100 years ago today: Manitoba women win the right to vote!
Minister Hajdu speaks to Canadians about the future of gender equality
January 28, 2016 – OTTAWA, ONTARIO – Status of Women Canada
100 years ago today, women in Manitoba became the first in Canada to be granted the right to vote. Canadians gathered today in Ottawa to mark this important anniversary at an event hosted by Library and Archives Canada.
The Honourable Patty Hajdu, Minister of Status of Women, along with Caroline Andrew, Professor Emeritus and Director of the Centre on Governance, University of Ottawa, and Stéphanie Gaudet, Professor of Sociology and Director of the Centre for Interdisciplinary Research on Citizenship and Minorities, University of Ottawa, took part in a panel discussion on the impact of the women’s suffrage movement and the challenges still facing women today. They were joined by students from the University of Ottawa, as well as representatives from local women’s organizations.
Minister Hajdu took the opportunity to highlight Canada’s theme for International Women’s Day 2016, which will take place on March 8th. The theme – Women’s Empowerment Leads to Equality – recognizes the importance of empowering women and girls as we work to achieve gender equality.
To celebrate International Women’s Day and show the many faces of empowerment, the Government of Canada is asking the public to use social media to tag a woman who inspires them with the hashtag #YouAreEmpowerment. Canadians will be able to visit women.gc.ca for shareable graphics and other tools to recognize the empowered women in their lives, as well as a list of resources to help women empower themselves.
- January 28, 2016, marks the 100th anniversary of Manitoba granting women the right to vote — the first Canadian province to do so.
- Each year, March 8th – and the week in which it falls – provides an opportunity to take stock of our progress towards gender equality and to honour the contributions women have made and are making — both in Canada and around the world.
- In 2016, Canada’s theme for International Women’s Day is Women’s Empowerment Leads to Equality. The Government of Canada is asking Canadians to show us what empowerment means by tagging an inspiring woman on social media with the #YouAreEmpowerment hashtag.
“When women in Manitoba gained the right to vote 100 years ago, it was a critical moment in Canadian history and on the journey to gender equality. As we celebrate this milestone, we recognize that there is still more to do to eliminate the barriers that prevent women from contributing fully to society. We are all stronger when women and girls are empowered to succeed.”The Honourable Patty Hajdu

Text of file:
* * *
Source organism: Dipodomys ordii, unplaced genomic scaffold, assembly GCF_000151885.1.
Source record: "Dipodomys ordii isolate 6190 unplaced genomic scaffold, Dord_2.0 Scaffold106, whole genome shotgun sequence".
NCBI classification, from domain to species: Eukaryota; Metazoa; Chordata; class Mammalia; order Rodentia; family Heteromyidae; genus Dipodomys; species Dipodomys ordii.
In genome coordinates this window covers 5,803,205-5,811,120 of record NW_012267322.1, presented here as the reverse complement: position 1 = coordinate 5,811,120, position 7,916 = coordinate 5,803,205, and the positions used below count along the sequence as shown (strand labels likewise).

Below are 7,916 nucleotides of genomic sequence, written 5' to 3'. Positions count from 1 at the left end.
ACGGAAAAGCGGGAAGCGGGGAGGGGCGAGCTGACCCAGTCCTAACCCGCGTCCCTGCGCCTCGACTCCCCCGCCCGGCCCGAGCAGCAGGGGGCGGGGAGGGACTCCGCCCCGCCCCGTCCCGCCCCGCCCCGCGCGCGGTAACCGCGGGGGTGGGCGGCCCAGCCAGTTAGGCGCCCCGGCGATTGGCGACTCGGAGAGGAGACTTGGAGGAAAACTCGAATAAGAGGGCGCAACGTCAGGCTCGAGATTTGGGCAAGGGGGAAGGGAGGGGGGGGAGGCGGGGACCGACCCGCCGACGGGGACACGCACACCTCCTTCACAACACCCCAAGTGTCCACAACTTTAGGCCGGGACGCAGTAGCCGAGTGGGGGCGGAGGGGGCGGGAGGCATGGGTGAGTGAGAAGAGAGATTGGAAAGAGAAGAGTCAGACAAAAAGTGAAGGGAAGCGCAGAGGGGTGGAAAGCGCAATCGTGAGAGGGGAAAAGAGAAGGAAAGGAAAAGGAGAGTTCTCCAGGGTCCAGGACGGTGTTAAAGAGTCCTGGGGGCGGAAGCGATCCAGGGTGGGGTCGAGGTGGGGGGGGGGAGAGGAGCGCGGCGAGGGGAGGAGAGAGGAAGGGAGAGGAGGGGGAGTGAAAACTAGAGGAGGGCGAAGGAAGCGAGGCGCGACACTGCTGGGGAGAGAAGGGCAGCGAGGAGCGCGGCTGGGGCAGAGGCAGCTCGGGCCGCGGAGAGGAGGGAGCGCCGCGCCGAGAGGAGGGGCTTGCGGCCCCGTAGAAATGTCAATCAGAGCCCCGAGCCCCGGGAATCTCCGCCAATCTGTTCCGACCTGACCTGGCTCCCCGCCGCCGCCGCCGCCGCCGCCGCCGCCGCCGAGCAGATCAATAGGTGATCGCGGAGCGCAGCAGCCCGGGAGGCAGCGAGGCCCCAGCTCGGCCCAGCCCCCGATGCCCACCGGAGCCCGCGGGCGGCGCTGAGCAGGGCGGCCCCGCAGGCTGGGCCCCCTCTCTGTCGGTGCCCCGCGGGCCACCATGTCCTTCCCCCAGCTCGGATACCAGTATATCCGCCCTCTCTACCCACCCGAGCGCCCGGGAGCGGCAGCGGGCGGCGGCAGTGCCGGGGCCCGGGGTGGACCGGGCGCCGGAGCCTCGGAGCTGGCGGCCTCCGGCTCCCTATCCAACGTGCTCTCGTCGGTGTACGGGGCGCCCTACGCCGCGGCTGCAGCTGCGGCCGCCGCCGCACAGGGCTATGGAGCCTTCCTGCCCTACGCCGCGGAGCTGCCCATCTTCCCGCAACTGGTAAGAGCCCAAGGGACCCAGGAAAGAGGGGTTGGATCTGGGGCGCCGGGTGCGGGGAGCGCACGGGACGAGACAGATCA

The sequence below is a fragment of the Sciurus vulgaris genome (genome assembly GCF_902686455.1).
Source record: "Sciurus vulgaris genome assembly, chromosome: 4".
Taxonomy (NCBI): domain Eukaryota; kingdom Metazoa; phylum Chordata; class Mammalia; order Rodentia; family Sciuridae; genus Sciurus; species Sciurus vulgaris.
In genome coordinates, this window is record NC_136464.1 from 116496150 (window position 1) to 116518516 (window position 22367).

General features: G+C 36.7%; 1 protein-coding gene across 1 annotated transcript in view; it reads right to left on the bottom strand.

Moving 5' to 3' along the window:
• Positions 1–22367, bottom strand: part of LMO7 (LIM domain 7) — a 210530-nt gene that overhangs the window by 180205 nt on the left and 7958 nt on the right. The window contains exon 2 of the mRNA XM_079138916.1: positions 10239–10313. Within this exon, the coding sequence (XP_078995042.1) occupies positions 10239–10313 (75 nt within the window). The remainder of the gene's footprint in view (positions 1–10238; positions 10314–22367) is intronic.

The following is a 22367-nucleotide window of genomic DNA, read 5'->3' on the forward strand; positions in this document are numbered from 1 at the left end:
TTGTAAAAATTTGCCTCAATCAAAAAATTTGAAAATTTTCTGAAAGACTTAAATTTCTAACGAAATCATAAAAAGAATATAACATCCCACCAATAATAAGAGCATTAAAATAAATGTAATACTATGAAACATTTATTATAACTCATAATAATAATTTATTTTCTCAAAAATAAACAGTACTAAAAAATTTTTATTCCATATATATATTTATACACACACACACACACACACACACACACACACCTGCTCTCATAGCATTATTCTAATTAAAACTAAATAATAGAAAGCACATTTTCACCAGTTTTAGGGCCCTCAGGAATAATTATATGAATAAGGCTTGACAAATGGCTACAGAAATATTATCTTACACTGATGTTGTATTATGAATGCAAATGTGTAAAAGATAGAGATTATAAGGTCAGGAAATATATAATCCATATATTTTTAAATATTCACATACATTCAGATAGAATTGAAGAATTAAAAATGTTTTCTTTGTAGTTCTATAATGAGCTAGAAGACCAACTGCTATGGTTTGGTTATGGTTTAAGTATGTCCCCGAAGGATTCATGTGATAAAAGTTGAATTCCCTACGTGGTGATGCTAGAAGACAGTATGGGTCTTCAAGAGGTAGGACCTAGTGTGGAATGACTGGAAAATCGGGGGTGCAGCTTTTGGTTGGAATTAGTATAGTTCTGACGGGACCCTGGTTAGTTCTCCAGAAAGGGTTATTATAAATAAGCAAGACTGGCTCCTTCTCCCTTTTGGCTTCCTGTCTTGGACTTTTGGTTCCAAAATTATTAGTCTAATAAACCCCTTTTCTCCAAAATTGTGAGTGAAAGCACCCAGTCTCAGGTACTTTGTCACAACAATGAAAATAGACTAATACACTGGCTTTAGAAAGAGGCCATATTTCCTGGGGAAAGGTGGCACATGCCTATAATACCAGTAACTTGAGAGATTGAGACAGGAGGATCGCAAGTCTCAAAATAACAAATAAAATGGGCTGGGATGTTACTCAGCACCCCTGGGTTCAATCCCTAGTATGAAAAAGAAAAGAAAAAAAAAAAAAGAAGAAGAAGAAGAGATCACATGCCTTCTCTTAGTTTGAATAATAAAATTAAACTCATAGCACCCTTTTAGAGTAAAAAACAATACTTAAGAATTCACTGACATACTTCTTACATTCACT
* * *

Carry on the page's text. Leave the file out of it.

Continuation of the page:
Minister of Status of Women
“I'm proud to be from Manitoba, where we're celebrating this important milestone: 100 years of women's right to vote. Since that time, our country has become much more inclusive and supportive of women's full participation in the workforce, but there is more to be done. Continuing our country’s progress on equality and inclusion is a priority for me and for our government. Reflecting the rich diversity of our society in our federal workplaces is essential to growing our country’s economy and strengthening the middle class.”The Honourable MaryAnn Mihychuk
Minister of Employment Workforce Development and Labour
“One hundred years ago today, Manitoba women won the right to vote. This anniversary reminds us not only of the progress made to date, but also of the work remaining to be done in the field of women’s rights. LAC is very proud of its partnership with the University of Ottawa and Status of Women Canada in this event that commemorates the victories of the past and looks hopefully to the future.”Dr. Guy Berthiaume,
Librarian and Archivist of Canada
“We are part of one of the greatest social transformations of the 21th Century and we need now to strategize on how to once more move forward with passion and intelligence.”Caroline Andrew
Professor Emeritus and Director of the Centre on Governance, University of Ottawa
“Fifty years after the birth of the Canadian confederation, Manitoba women won the right to vote. One hundred and fifty years after confederation, the people of Canada won a gender-balanced government. Let’s rejoice. And let us now think of ways to raise public awareness of the difficulties faced by Canadian women from different social strata in becoming socially engaged and advancing into positions of leadership.”Stéphanie Gaudet
Professor of Sociology and Director of the Centre for Interdisciplinary Research on Citizenship and Minorities, University of Ottawa
- Information on International Women’s Day
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Status of Women Canada
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